HMR Vineyard

“You can’t plant a 50-year-old vineyard, you just inherit it and show respect." - Jeremy Weintraub, Winemaker

HMR Vineyard

Vineyard Details:


Area: 39 acres
Varietals: Chardonnay & Pinot Noir
Soil: Calcareous Clay
Elevation: 1600-1725 feet


Purchased in 1994 by Adelaida, Hoffman Mountain Ranch (HMR) Vineyard is one of the most celebrated and historic vineyards in California and home to the Central Coast’s oldest Pinot Noir vineyard. The story of this uniquely successful vineyard dates back to 1964 when Dr. Stanley Hoffman planted the first Pinot Noir, Chardonnay, and Cabernet Sauvignon in the Paso Robles area. The climate, terrain, and lime-rich soil of his Central Coast property is comparable to the viticulture regions of France. In 1973, the Hoffman family began dedicating their lives to the vineyards, moving from Southern California to Paso Robles, determined to make premium estate wines. That same year, André Tchelistcheff joined HMR as a consultant and, through his guidance in the vineyards and winery, HMR produced wines that merited honors at competitive tastings. As fate would have it, Hilltop Ranch and the Van Steenwyk family found themselves neighbors to the Hoffmans. And so, the first seeds of Adelaida were planted.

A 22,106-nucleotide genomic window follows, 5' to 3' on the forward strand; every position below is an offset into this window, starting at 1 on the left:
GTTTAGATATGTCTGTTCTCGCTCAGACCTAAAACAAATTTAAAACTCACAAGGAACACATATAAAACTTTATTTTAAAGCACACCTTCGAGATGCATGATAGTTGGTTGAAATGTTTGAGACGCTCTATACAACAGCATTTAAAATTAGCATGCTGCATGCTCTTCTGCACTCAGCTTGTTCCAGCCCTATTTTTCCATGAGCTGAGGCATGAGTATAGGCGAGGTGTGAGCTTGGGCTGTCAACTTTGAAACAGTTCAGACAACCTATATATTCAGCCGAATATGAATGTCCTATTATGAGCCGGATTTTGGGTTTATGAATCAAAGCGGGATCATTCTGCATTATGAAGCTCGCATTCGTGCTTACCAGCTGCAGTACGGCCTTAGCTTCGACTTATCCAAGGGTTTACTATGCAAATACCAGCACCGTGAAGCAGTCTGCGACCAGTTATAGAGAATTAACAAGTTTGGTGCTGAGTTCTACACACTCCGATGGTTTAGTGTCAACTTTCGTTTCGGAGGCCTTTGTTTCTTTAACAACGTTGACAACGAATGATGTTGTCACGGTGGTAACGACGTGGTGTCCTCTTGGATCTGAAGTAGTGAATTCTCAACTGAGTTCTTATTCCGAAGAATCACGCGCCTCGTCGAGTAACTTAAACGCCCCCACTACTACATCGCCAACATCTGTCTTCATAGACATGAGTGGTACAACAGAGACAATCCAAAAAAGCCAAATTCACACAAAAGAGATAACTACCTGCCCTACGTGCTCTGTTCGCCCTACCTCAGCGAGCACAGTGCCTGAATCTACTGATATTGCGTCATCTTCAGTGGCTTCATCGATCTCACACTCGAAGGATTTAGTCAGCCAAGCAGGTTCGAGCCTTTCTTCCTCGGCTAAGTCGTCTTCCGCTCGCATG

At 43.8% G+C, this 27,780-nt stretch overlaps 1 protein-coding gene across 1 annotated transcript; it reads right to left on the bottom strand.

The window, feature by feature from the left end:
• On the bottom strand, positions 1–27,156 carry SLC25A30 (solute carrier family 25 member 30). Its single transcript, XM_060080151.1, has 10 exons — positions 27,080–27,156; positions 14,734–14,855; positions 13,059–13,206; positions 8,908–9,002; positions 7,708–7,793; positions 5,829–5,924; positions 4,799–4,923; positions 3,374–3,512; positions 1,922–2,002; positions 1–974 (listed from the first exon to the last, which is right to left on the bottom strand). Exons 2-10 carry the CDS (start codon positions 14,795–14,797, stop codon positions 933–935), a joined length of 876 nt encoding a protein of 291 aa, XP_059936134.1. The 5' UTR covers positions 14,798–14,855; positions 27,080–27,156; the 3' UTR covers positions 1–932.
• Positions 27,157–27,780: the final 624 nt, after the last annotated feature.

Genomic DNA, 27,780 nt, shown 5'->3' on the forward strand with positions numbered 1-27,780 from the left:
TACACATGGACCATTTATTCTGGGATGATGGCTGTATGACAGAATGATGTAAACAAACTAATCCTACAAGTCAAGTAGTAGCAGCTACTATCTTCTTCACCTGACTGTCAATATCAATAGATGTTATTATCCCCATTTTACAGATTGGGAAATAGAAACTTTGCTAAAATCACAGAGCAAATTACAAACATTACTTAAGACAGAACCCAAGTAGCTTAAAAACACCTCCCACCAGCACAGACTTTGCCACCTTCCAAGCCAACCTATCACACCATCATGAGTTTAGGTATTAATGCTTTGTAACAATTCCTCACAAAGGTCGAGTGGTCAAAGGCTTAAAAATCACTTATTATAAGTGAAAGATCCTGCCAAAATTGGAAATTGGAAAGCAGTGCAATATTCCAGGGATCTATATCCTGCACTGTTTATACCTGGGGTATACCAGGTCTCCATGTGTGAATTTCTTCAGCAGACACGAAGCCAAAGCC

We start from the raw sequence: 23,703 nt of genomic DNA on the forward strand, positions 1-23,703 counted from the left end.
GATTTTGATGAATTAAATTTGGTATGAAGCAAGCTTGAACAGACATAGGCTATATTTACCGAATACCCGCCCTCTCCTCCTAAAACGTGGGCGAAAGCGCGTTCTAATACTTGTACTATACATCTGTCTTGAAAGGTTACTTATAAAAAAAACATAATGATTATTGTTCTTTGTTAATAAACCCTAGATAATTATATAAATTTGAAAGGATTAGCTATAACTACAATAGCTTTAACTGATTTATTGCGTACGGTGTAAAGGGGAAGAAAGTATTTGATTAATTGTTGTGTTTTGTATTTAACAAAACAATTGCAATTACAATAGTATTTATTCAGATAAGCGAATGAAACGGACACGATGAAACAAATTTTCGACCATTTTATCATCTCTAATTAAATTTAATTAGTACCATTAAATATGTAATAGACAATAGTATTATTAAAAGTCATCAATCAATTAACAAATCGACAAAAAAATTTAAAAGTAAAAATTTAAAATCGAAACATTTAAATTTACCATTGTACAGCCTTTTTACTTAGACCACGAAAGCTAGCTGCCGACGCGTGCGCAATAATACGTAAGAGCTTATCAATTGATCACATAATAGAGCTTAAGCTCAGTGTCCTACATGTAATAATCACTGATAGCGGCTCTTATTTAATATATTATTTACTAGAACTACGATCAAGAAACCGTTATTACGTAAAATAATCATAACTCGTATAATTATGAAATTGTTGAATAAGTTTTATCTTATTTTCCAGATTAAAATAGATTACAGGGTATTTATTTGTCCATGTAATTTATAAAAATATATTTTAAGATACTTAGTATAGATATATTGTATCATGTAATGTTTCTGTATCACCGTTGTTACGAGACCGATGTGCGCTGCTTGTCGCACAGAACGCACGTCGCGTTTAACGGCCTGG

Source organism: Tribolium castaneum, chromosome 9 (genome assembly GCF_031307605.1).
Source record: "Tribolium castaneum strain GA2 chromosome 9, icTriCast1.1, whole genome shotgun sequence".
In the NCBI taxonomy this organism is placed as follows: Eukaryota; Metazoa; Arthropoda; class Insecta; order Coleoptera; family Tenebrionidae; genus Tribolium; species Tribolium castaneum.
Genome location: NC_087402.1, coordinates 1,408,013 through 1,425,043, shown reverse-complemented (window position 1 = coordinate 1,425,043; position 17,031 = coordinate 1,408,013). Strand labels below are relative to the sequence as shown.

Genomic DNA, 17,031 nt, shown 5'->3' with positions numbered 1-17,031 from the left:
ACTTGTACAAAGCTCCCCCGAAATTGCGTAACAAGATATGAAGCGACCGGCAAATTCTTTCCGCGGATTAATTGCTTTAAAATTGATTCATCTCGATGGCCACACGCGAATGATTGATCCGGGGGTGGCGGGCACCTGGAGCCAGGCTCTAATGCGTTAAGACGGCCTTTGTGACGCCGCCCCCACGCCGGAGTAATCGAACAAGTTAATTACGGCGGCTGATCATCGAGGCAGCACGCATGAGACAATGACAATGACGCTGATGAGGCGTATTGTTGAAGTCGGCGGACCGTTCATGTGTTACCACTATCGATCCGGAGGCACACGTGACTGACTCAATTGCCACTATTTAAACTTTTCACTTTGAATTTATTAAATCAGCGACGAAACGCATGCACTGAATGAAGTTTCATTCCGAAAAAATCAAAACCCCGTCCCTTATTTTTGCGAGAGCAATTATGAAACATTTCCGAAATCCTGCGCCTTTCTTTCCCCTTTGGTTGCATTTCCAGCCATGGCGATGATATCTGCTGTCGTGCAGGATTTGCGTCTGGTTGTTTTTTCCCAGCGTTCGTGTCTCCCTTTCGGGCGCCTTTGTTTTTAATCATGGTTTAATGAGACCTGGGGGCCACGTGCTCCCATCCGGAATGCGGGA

The rare, old vine Pinot Noir (34 acres) dating back to 1964 anchors this property. Due to its unique microclimate, this pioneering vineyard, located 14 miles from the Pacific Ocean, is particularly well-suited to growing Burgundian grape varieties. Temperatures in the HMR vineyard often remain 10 to 15 degrees cooler than the other vineyards. Facing south on a steep slope, these vines sit in the lower part of the hill, in a concave bowl-like formation. The diverse landscape of ridge tops, rocky slopes, and natural depressions produces a complex set of aromatics and subtle flavors for the different resident varietals. Vines struggle in the rolling mountain terrain’s calcareous shale soils, located between 1,600 and 1,725 feet in elevation, creating low yields—frequently less than one ton per acre. The Pinot Noir vines here grow on their own roots.